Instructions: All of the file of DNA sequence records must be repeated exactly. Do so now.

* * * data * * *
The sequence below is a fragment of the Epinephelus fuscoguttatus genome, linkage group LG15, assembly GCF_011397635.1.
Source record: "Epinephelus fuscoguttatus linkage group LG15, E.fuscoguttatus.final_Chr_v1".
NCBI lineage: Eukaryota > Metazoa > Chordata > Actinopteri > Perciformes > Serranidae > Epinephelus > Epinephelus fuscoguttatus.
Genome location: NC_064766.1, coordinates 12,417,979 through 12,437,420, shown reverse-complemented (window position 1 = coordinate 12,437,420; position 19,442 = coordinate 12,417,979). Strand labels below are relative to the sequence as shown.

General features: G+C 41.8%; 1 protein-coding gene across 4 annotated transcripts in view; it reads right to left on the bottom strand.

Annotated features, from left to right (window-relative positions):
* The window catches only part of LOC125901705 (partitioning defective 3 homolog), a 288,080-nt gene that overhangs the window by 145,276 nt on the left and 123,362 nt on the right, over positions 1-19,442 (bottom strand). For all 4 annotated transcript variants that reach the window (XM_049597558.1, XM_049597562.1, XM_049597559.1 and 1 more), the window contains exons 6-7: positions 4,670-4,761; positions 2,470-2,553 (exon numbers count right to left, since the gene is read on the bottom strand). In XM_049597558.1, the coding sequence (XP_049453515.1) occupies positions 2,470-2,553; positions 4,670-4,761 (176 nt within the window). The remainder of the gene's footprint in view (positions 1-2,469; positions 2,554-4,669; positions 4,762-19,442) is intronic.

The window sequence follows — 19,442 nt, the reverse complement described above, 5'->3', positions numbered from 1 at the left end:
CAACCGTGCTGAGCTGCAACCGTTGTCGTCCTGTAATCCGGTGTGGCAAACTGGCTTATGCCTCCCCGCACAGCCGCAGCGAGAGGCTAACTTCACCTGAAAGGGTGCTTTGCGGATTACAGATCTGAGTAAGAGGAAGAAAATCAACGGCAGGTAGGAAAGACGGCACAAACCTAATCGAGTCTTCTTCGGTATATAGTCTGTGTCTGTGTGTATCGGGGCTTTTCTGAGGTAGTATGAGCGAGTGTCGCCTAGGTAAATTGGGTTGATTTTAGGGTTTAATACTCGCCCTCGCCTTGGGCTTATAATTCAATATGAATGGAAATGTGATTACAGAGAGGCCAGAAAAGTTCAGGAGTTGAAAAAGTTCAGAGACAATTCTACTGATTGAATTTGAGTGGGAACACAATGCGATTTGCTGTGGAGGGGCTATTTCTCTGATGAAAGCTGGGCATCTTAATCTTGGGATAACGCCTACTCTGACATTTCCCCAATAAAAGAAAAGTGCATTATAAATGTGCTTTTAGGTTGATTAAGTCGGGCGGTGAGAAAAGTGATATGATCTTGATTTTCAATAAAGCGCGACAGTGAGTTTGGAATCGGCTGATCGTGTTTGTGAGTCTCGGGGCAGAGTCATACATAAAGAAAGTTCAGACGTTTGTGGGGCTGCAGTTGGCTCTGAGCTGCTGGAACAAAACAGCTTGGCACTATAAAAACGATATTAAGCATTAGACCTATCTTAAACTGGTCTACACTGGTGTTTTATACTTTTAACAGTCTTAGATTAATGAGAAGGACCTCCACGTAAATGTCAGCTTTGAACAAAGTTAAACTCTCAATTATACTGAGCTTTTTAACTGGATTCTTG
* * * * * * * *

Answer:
The sequence below is a fragment of the Epinephelus fuscoguttatus genome, linkage group LG15, assembly GCF_011397635.1.
Source record: "Epinephelus fuscoguttatus linkage group LG15, E.fuscoguttatus.final_Chr_v1".
NCBI lineage: Eukaryota > Metazoa > Chordata > Actinopteri > Perciformes > Serranidae > Epinephelus > Epinephelus fuscoguttatus.
Genome location: NC_064766.1, coordinates 12,417,979 through 12,437,420, shown reverse-complemented (window position 1 = coordinate 12,437,420; position 19,442 = coordinate 12,417,979). Strand labels below are relative to the sequence as shown.

General features: G+C 41.8%; 1 protein-coding gene across 4 annotated transcripts in view; it reads right to left on the bottom strand.

Annotated features, from left to right (window-relative positions):
* The window catches only part of LOC125901705 (partitioning defective 3 homolog), a 288,080-nt gene that overhangs the window by 145,276 nt on the left and 123,362 nt on the right, over positions 1-19,442 (bottom strand). For all 4 annotated transcript variants that reach the window (XM_049597558.1, XM_049597562.1, XM_049597559.1 and 1 more), the window contains exons 6-7: positions 4,670-4,761; positions 2,470-2,553 (exon numbers count right to left, since the gene is read on the bottom strand). In XM_049597558.1, the coding sequence (XP_049453515.1) occupies positions 2,470-2,553; positions 4,670-4,761 (176 nt within the window). The remainder of the gene's footprint in view (positions 1-2,469; positions 2,554-4,669; positions 4,762-19,442) is intronic.

The window sequence follows — 19,442 nt, the reverse complement described above, 5'->3', positions numbered from 1 at the left end:
CAACCGTGCTGAGCTGCAACCGTTGTCGTCCTGTAATCCGGTGTGGCAAACTGGCTTATGCCTCCCCGCACAGCCGCAGCGAGAGGCTAACTTCACCTGAAAGGGTGCTTTGCGGATTACAGATCTGAGTAAGAGGAAGAAAATCAACGGCAGGTAGGAAAGACGGCACAAACCTAATCGAGTCTTCTTCGGTATATAGTCTGTGTCTGTGTGTATCGGGGCTTTTCTGAGGTAGTATGAGCGAGTGTCGCCTAGGTAAATTGGGTTGATTTTAGGGTTTAATACTCGCCCTCGCCTTGGGCTTATAATTCAATATGAATGGAAATGTGATTACAGAGAGGCCAGAAAAGTTCAGGAGTTGAAAAAGTTCAGAGACAATTCTACTGATTGAATTTGAGTGGGAACACAATGCGATTTGCTGTGGAGGGGCTATTTCTCTGATGAAAGCTGGGCATCTTAATCTTGGGATAACGCCTACTCTGACATTTCCCCAATAAAAGAAAAGTGCATTATAAATGTGCTTTTAGGTTGATTAAGTCGGGCGGTGAGAAAAGTGATATGATCTTGATTTTCAATAAAGCGCGACAGTGAGTTTGGAATCGGCTGATCGTGTTTGTGAGTCTCGGGGCAGAGTCATACATAAAGAAAGTTCAGACGTTTGTGGGGCTGCAGTTGGCTCTGAGCTGCTGGAACAAAACAGCTTGGCACTATAAAAACGATATTAAGCATTAGACCTATCTTAAACTGGTCTACACTGGTGTTTTATACTTTTAACAGTCTTAGATTAATGAGAAGGACCTCCACGTAAATGTCAGCTTTGAACAAAGTTAAACTCTCAATTATACTGAGCTTTTTAACTGGATTCTTG